Donald Trump unleashed the fury of his Twitter account on his GOP critics Tuesday, accusing them of being fair-weather backers and insisting that he’s better off without their “shackles,” and he can now run the kind of campaign he wants.
At first glance, though, the new Mr. Trump looked a lot like the old Mr. Trump — with House Speaker Paul D. Ryan and Sen. John McCain targeted after the two high-profile Republicans distanced themselves from him.
“Disloyal R’s are far more difficult than Crooked Hillary,” he said in another tweet. “They come at you from all sides. They don’t know how to win — I will teach them!”
Even as Mr. Trump was blasting fellow Republicans, his campaign was trying to shift the focus to Mrs. Clinton. It seized on revelations in emails from Hillary Clinton’s time at the State Department that appear to show her aides giving Clinton Foundation friends special access, particularly during clean-up efforts in Haiti after the 2010 earthquake.
Mr. Trump did tweet about that, but saved most of his attention for his party’s elected leaders.
Before the sun rose Tuesday, Mr. Trump went on the attack against Mr. Ryan. He went on to describe Mr. John McCain as a “very foul mouthed” turncoat and capped the day blasting the entire lot of Republicans that have deserted him less than 30 days out from the election.
On Twitter and then during an appearance on “The O’Reily Factor,” he ripped Mr. Ryan, calling the Wisconsin Republican a “very weak and ineffective leader” and accusing him of supporting “amnesty” for illegal immigrants and “bad budgets.”
Mr. Trump said he no longer wanted Mr. Ryan’s support and suggested Mr. Ryan might not be speaker of the House if he wins The White House.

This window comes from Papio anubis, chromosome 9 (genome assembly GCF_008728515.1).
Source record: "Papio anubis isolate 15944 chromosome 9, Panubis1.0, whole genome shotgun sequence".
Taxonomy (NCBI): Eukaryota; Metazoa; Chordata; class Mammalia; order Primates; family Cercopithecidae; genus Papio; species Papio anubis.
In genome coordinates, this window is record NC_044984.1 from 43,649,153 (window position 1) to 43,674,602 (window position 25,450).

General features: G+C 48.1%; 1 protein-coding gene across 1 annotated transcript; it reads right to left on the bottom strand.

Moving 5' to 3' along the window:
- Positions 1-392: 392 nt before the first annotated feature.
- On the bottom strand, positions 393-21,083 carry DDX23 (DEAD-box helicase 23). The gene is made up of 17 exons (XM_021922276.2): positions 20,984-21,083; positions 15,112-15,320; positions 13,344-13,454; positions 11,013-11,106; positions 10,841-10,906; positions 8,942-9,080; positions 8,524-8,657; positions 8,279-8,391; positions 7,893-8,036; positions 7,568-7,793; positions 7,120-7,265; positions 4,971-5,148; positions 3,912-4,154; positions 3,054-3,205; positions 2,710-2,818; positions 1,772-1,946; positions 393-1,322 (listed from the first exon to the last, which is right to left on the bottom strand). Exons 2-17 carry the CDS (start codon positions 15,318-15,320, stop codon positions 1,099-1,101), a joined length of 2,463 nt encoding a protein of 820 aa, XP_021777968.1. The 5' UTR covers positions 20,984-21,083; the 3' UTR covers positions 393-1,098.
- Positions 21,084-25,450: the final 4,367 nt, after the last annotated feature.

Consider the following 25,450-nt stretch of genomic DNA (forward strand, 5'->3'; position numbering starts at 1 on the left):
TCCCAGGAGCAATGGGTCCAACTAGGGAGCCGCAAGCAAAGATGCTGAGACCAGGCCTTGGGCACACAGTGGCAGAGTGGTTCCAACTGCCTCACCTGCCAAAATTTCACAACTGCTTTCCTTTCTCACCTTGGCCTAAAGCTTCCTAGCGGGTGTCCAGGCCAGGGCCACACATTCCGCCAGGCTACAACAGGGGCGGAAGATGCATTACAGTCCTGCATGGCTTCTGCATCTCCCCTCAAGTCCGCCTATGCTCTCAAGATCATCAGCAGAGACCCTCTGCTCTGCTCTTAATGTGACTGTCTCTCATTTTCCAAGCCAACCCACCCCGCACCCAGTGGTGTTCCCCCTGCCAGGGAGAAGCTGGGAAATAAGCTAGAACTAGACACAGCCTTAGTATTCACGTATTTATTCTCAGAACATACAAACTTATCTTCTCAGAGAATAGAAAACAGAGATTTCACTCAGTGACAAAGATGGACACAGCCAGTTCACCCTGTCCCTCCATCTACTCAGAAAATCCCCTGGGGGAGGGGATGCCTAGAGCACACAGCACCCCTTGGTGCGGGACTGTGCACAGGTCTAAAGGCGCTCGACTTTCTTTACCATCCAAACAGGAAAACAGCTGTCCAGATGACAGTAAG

“I would think that Ryan wouldn’t be there — maybe he would be in a different position,” he said. “I wouldn’t want to be in a foxhole with a lot of these people that I can tell you — including Ryan … especially Ryan,” he said.
A spokesman for Mr. Ryan said his boss “is focusing the next month on defeating Democrats and all Republicans running for office should probably do the same.”
Others drove home a similar message.
Warning that Mr. Trump already faces an uphill battle in the race, Ohio GOP Chairman Matt Borges said Mr. Trump is missing a chance to capitalize on his debate performance and digging himself a deeper hole by picking fights with fellow Republicans.
“His fight is not with them,” Mr. Borges said. “His fight is with Hillary Clinton and that is the message he has to continue to embrace.”
The ties between Mr. Trump and GOP lawmakers have been strained for months, with Republicans long worried that Mr. Trump could torpedo party’s revamped outreach efforts to women, minorities and young voters — three groups that many believe the GOP needs to stay relevant in national elections.
Those concerns boiled over last week after recordings surfaced of Mr. Trump making boorish comments about women.
Dozens of Republicans started heading for the exits, including several locked in tight re-election races that could decide whether the GOP retains control of the Senate.
Mr. Trump hoped that his second debate performance could stop the exodus, but those hopes were dashed on Monday after Mr. Ryan told House Republicans he was done defending Mr. Trump and said his colleagues needed to make their own calculations on how best to handle Mr. Trump.
Mr. McCain and Sens. Kelly Ayotte of New Hampshire and Rob Portman of Ohio were among the lawmakers seeking re-election that walked back their support of Mr. Trump.
Mr. Trump’s supporters have been working to try to patch over things, urging the news media to shift its focus toward away from his locker-room talk and toward the policy differences between Mrs. Clinton and Mr. Trump.
“If we’re going to move a conservative Republican platform agenda, the best way to do that is with a President Trump,” said Rep. Steve King of Iowa. “So I’m sticking with him, and I think that’s the best place for conservatives to be.”
Retired neurosurgeon Ben Carson, who endorsed Mr. Trump after ending his own presidential bid earlier this year, reiterated that the Republican’s 2005 caught-on-tape remarks were “abominable” and indefensible, and tried to explain to an indignant media that Mr. Trump is far from the first person to engage in that sort of sexual banter.
“What I am saying is that kind of banter goes around all the time. Is it the right thing to do? Absolutely not. Is it something that I have ever done? Absolutely not,” Mr. Carson sad. “As I was growing up, people were always talking about their sexual conquests and trying to make themselves appear you know like Don Casanova. I am surprised you have not heard that — I really am.”